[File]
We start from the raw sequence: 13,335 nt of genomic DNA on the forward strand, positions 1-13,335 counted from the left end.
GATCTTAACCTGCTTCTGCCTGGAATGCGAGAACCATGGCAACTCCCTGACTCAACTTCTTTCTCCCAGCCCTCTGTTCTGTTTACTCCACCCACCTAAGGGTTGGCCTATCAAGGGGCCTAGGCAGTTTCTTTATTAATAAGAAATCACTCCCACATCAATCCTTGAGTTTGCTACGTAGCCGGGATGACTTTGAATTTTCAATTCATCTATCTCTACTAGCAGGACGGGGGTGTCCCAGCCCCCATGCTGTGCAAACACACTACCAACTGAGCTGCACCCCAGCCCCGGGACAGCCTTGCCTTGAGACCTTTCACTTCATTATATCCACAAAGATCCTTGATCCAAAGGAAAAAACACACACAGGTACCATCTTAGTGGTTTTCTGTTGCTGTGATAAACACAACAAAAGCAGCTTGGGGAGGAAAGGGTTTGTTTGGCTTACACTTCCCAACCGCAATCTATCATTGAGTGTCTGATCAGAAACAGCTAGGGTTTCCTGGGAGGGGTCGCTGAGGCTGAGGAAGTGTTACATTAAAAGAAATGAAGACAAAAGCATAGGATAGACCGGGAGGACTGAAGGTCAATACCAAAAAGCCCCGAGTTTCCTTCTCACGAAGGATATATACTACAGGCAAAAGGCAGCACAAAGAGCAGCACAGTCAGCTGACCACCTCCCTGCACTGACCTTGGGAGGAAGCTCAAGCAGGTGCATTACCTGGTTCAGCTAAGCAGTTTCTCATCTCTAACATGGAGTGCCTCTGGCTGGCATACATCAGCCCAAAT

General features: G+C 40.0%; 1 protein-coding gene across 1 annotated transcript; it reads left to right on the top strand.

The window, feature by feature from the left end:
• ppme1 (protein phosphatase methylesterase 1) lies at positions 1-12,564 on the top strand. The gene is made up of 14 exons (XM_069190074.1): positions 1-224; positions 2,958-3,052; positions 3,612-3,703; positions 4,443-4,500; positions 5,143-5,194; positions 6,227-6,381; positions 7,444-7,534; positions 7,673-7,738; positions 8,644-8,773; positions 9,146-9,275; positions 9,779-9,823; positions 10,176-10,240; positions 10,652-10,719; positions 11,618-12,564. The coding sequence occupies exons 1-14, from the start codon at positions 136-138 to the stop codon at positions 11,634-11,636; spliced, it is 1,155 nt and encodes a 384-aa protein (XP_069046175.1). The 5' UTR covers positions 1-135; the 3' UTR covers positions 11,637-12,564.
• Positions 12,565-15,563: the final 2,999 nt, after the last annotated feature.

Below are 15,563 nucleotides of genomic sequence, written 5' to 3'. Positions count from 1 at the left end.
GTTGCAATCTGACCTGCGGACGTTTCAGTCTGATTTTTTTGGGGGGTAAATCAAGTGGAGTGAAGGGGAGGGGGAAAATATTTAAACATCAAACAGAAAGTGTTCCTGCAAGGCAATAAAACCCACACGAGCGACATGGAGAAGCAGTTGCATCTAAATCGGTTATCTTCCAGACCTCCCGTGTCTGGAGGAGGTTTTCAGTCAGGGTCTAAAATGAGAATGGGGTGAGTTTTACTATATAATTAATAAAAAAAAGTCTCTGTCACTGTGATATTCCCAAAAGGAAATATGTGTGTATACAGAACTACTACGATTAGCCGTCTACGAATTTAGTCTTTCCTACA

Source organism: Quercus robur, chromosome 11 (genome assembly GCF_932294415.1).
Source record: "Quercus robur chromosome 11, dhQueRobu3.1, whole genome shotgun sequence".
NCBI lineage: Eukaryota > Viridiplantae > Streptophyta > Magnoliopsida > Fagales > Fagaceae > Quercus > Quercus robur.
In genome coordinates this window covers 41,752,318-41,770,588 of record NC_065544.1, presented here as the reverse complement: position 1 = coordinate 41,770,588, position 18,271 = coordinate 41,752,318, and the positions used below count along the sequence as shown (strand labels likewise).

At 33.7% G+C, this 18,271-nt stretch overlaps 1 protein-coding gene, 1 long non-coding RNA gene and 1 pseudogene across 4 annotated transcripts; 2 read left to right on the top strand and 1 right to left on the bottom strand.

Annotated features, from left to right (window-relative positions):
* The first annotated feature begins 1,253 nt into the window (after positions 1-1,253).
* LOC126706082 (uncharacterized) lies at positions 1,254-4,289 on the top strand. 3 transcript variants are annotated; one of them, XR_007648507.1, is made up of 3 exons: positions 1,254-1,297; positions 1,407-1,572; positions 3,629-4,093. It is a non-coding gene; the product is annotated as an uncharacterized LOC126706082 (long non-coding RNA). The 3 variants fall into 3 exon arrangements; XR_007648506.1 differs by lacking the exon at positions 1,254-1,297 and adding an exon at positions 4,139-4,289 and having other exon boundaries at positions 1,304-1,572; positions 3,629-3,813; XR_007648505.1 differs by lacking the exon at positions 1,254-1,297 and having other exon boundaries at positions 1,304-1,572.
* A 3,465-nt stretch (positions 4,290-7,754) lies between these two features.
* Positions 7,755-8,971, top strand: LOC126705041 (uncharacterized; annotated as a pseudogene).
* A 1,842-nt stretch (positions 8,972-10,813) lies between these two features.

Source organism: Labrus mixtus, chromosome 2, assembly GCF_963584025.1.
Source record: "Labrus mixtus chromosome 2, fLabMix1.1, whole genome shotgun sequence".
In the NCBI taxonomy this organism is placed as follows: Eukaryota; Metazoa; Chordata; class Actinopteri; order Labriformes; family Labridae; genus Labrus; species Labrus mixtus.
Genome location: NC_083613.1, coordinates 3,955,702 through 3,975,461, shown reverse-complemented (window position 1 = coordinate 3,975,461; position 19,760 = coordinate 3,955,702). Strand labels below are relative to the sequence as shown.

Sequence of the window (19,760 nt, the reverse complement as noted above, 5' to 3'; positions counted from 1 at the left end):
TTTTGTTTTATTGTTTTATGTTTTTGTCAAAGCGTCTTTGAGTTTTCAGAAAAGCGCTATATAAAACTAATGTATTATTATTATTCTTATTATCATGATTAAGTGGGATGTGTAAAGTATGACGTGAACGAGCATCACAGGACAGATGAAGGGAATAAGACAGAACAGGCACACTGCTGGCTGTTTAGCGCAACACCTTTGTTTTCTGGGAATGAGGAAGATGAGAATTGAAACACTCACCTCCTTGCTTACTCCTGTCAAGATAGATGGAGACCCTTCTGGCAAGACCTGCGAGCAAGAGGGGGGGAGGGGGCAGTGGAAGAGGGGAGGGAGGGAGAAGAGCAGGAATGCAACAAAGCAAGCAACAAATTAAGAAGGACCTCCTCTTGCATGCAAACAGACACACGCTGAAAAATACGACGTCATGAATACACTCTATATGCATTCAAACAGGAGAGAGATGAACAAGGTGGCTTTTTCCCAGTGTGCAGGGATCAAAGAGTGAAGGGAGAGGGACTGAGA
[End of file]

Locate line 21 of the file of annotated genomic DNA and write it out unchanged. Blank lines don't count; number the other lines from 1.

Source record: "Labrus mixtus chromosome 2, fLabMix1.1, whole genome shotgun sequence".